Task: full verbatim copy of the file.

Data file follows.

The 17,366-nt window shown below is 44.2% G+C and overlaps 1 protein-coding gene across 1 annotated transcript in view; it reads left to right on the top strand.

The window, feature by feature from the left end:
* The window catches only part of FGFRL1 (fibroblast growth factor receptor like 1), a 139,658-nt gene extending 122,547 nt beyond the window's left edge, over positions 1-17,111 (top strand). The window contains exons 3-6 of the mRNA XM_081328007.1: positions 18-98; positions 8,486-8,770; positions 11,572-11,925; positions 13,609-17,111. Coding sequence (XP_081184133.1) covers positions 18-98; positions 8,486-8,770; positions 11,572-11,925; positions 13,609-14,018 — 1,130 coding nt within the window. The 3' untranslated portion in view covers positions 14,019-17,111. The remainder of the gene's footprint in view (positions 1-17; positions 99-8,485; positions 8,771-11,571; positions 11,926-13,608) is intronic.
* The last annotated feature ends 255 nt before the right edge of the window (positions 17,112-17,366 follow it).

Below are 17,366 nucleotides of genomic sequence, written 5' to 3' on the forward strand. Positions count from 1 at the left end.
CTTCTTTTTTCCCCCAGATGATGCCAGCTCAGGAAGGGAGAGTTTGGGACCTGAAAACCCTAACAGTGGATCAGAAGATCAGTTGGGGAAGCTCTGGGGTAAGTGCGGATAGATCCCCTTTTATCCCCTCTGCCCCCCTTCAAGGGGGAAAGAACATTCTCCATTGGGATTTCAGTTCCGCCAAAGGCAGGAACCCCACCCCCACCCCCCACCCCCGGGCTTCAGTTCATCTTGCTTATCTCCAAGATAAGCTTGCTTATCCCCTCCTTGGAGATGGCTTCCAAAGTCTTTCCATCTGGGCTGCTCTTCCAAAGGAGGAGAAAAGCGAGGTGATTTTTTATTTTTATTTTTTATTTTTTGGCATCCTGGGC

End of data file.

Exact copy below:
The 17,366-nt window shown below is 44.2% G+C and overlaps 1 protein-coding gene across 1 annotated transcript in view; it reads left to right on the top strand.

The window, feature by feature from the left end:
* The window catches only part of FGFRL1 (fibroblast growth factor receptor like 1), a 139,658-nt gene extending 122,547 nt beyond the window's left edge, over positions 1-17,111 (top strand). The window contains exons 3-6 of the mRNA XM_081328007.1: positions 18-98; positions 8,486-8,770; positions 11,572-11,925; positions 13,609-17,111. Coding sequence (XP_081184133.1) covers positions 18-98; positions 8,486-8,770; positions 11,572-11,925; positions 13,609-14,018 — 1,130 coding nt within the window. The 3' untranslated portion in view covers positions 14,019-17,111. The remainder of the gene's footprint in view (positions 1-17; positions 99-8,485; positions 8,771-11,571; positions 11,926-13,608) is intronic.
* The last annotated feature ends 255 nt before the right edge of the window (positions 17,112-17,366 follow it).

Below are 17,366 nucleotides of genomic sequence, written 5' to 3' on the forward strand. Positions count from 1 at the left end.
CTTCTTTTTTCCCCCAGATGATGCCAGCTCAGGAAGGGAGAGTTTGGGACCTGAAAACCCTAACAGTGGATCAGAAGATCAGTTGGGGAAGCTCTGGGGTAAGTGCGGATAGATCCCCTTTTATCCCCTCTGCCCCCCTTCAAGGGGGAAAGAACATTCTCCATTGGGATTTCAGTTCCGCCAAAGGCAGGAACCCCACCCCCACCCCCCACCCCCGGGCTTCAGTTCATCTTGCTTATCTCCAAGATAAGCTTGCTTATCCCCTCCTTGGAGATGGCTTCCAAAGTCTTTCCATCTGGGCTGCTCTTCCAAAGGAGGAGAAAAGCGAGGTGATTTTTTATTTTTATTTTTTATTTTTTGGCATCCTGGGC